Judex Okoro, Calabar
State hospitals across Cross River are being depleted of much needed medical doctors, as an increasing number of health professionals are quitting due to bad working conditions, Daily Sun has found.
Daily Sun gathered that the doctors’ exit from the state hospitals is particularly due to their poor remuneration and the non implementation of the 100 percent Consolidated Medical Salary Structure by the Cross River State Government.
Poor infrastructure and a deplorable work environment have also contributed to the resignation of the medical doctors, Daily Sun has learnt.
An inside source tells Daily Sun that a significant number of Cross River’s18 state hospitals are being manned not by medical doctors but auxiliary health workers like matrons and nurses.
Dr Jonathan Archibong, a doctor at a state hospital along Mary Slessor Road, Calabar, told Daily Sun that there are about 10 medical doctors employed at the hospital, with only two on-duty at any point in time.
Archibong said the two on-duty doctors are responsible for attending to several hundred patients, as most of his colleagues have quit the institution for teaching hospitals in and out of state.
“I can tell you that doctors and other health workers have been leaving general hospitals in droves. I am not even sure that by the the you come here in the next few days you would still meet me here because I am one leg in, one leg out,” he said.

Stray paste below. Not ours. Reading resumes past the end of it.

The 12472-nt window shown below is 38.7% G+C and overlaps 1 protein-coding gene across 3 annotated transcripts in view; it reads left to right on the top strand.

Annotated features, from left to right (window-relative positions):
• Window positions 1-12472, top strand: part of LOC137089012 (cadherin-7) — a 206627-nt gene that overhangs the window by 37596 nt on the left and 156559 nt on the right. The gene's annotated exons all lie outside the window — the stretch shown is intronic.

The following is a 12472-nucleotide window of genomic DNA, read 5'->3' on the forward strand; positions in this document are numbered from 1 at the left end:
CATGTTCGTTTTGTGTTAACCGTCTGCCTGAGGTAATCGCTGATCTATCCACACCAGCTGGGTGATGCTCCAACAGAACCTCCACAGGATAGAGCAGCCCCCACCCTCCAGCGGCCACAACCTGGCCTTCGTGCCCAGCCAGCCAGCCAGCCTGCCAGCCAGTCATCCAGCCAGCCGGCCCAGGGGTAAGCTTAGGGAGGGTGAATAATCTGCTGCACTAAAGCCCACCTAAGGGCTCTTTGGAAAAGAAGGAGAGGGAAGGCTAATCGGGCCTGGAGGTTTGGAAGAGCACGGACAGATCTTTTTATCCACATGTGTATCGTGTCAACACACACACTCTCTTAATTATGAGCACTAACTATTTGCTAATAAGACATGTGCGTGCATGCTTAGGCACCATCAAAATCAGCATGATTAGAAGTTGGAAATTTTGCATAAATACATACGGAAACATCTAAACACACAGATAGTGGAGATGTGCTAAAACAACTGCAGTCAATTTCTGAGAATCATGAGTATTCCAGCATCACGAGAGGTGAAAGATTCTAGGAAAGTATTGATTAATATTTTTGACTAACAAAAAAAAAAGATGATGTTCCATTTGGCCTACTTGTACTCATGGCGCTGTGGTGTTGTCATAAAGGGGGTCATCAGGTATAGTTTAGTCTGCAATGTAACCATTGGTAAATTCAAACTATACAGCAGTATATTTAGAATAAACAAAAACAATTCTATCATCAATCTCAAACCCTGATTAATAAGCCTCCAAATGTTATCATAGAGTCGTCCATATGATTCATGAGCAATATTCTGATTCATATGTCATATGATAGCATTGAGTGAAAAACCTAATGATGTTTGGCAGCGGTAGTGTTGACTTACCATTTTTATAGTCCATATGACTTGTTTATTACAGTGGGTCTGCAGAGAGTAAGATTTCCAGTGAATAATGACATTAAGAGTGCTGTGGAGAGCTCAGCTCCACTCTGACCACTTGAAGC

“I feel sad that I work in a state government general hospital in Calabar with very poor conditions of service. No salary paid, no materials to work, no prescription sheets, no folders, no test sheets, no light and water.”
Lamenting the plight of the medical professionals, Archibong said most of his colleagues have left for other states, complaining about poor compensation relative to their work load.
Confirming the shortage of medical doctors in the state’s health institutions, state chairman of the Nigeria Medical Association (NMA), Dr Agam Ayuk, said the resignations are due to poor remuneration and the failure of the Cross River State Government to implement the100 percent the Consolidated Medical Salary Structure.
Ayuk said the Association had advised the state government to recruit more doctors into the health system and implement the new salary structure in order to retain them.
“It is difficult for the state to sustain more doctors because of the issue of remuneration. Some doctors under the state employ leave for greener pastures when any opportunity comes because the working condition is not favourable,” he stated.
Asked to respond to the worrying state of affairs, the Permanent Secretary of the state Ministry of Health, Dr Joseph Bassey, said he could not speak on the issue, referring instead to the state’s Chief Medical Director, who was unavailable for comment.